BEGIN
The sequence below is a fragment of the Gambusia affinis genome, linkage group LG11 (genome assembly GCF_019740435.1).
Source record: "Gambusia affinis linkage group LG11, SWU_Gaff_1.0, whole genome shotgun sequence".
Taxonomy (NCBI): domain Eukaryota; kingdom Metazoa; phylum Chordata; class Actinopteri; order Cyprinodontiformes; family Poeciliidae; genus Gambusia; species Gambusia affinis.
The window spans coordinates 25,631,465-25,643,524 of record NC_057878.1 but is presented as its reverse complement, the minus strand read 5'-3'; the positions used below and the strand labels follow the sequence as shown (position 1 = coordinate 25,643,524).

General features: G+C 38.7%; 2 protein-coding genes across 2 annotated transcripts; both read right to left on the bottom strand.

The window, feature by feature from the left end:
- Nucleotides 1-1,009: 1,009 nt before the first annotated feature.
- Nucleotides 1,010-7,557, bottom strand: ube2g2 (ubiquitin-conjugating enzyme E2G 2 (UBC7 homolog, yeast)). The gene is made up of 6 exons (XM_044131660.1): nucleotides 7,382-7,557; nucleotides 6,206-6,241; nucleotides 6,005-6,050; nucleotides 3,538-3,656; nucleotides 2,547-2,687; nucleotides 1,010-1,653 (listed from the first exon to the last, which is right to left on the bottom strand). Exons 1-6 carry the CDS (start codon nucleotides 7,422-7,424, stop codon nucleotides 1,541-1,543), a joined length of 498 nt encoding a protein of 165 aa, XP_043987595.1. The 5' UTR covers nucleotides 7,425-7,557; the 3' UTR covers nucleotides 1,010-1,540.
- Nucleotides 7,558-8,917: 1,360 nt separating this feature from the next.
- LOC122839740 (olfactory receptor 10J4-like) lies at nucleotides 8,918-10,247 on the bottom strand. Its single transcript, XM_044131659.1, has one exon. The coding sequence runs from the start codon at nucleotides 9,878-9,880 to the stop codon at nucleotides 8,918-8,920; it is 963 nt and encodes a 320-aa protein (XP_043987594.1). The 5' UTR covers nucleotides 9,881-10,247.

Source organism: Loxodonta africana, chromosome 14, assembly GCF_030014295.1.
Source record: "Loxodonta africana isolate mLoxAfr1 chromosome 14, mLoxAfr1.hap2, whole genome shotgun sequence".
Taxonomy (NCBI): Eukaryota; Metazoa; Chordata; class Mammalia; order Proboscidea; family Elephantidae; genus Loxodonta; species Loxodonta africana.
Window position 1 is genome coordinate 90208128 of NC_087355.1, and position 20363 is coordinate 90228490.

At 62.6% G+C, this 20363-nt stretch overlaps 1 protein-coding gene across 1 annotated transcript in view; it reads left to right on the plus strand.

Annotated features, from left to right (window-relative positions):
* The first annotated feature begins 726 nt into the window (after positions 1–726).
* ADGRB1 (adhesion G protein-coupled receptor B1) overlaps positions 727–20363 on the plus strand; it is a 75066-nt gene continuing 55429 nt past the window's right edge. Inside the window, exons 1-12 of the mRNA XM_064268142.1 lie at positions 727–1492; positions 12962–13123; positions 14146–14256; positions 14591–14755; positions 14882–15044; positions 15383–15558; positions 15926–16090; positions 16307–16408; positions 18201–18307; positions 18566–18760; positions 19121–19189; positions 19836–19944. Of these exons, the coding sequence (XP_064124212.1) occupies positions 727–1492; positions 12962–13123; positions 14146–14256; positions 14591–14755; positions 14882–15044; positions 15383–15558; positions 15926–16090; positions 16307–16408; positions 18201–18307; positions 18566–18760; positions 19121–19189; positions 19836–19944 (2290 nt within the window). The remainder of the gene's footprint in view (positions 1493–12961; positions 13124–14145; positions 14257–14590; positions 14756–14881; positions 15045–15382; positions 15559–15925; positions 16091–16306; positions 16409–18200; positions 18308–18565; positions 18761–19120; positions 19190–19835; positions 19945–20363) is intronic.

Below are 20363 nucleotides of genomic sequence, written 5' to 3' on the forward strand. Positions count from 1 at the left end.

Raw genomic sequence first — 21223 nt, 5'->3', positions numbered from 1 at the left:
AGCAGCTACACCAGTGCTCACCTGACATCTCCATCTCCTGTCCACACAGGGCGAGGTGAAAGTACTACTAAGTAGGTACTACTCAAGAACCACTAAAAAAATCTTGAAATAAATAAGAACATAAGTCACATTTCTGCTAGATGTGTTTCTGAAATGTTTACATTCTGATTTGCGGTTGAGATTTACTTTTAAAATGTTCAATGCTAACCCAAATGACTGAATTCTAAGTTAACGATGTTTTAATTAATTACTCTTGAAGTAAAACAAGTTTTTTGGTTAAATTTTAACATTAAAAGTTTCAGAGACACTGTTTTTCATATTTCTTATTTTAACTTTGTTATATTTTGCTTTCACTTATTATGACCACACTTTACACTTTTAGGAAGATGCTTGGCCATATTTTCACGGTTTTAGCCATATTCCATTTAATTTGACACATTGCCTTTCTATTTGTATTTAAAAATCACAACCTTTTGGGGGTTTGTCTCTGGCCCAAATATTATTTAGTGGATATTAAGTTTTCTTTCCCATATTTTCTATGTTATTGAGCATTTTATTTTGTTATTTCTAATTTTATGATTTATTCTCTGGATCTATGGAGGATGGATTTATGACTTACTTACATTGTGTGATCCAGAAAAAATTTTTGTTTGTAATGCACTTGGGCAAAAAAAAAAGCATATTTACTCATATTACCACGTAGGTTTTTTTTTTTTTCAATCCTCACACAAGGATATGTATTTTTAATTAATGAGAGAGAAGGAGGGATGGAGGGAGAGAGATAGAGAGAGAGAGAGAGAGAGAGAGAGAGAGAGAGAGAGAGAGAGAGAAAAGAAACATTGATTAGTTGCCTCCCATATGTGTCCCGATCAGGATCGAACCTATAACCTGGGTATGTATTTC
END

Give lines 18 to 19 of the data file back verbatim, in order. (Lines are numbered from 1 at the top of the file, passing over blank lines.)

* ADGRB1 (adhesion G protein-coupled receptor B1) overlaps positions 727–20363 on the plus strand; it is a 75066-nt gene continuing 55429 nt past the window's right edge. Inside the window, exons 1-12 of the mRNA XM_064268142.1 lie at positions 727–1492; positions 12962–13123; positions 14146–14256; positions 14591–14755; positions 14882–15044; positions 15383–15558; positions 15926–16090; positions 16307–16408; positions 18201–18307; positions 18566–18760; positions 19121–19189; positions 19836–19944. Of these exons, the coding sequence (XP_064124212.1) occupies positions 727–1492; positions 12962–13123; positions 14146–14256; positions 14591–14755; positions 14882–15044; positions 15383–15558; positions 15926–16090; positions 16307–16408; positions 18201–18307; positions 18566–18760; positions 19121–19189; positions 19836–19944 (2290 nt within the window). The remainder of the gene's footprint in view (positions 1493–12961; positions 13124–14145; positions 14257–14590; positions 14756–14881; positions 15045–15382; positions 15559–15925; positions 16091–16306; positions 16409–18200; positions 18308–18565; positions 18761–19120; positions 19190–19835; positions 19945–20363) is intronic.

Below are 20363 nucleotides of genomic sequence, written 5' to 3' on the forward strand. Positions count from 1 at the left end.